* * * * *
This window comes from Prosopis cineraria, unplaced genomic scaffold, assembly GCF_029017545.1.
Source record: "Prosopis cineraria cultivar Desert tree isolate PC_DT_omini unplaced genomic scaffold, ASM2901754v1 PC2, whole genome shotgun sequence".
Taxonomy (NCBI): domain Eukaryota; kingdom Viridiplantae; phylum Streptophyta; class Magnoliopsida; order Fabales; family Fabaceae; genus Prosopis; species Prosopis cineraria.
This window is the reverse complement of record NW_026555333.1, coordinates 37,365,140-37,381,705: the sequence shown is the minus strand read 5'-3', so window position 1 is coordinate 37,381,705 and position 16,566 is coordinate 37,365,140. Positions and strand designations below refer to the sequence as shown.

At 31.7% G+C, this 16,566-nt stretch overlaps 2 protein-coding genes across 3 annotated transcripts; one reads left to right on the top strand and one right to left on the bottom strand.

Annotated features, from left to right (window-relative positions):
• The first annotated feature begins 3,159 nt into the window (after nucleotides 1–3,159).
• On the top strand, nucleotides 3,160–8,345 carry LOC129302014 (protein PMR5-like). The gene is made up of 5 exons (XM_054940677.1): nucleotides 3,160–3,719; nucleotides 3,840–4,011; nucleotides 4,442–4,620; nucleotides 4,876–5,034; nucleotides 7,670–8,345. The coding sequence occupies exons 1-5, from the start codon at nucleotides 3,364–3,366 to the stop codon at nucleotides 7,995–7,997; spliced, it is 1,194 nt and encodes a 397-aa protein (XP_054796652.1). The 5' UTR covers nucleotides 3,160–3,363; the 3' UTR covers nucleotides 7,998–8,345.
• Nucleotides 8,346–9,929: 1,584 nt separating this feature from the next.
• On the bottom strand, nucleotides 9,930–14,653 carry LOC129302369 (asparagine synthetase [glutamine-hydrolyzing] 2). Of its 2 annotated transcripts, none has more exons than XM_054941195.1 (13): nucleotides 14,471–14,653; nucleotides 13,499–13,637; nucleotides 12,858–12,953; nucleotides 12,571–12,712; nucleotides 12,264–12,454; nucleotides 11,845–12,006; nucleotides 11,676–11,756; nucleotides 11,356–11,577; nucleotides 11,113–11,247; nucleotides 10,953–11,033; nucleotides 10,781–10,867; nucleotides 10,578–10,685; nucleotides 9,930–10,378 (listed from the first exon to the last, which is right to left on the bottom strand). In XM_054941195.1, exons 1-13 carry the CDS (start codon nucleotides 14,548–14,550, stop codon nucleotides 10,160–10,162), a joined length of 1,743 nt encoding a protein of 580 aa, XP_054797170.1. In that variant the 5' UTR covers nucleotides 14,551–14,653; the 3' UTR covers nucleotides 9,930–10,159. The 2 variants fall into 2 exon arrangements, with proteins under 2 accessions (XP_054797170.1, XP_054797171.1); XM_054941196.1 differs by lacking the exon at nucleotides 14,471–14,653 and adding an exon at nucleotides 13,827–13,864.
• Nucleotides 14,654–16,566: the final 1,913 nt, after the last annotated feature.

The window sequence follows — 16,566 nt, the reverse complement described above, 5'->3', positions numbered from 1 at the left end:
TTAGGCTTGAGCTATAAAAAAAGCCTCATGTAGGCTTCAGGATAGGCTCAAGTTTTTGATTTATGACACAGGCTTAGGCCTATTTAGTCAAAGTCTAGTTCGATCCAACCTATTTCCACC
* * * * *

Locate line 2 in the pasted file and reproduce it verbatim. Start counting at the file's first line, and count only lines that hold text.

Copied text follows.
Source record: "Prosopis cineraria cultivar Desert tree isolate PC_DT_omini unplaced genomic scaffold, ASM2901754v1 PC2, whole genome shotgun sequence".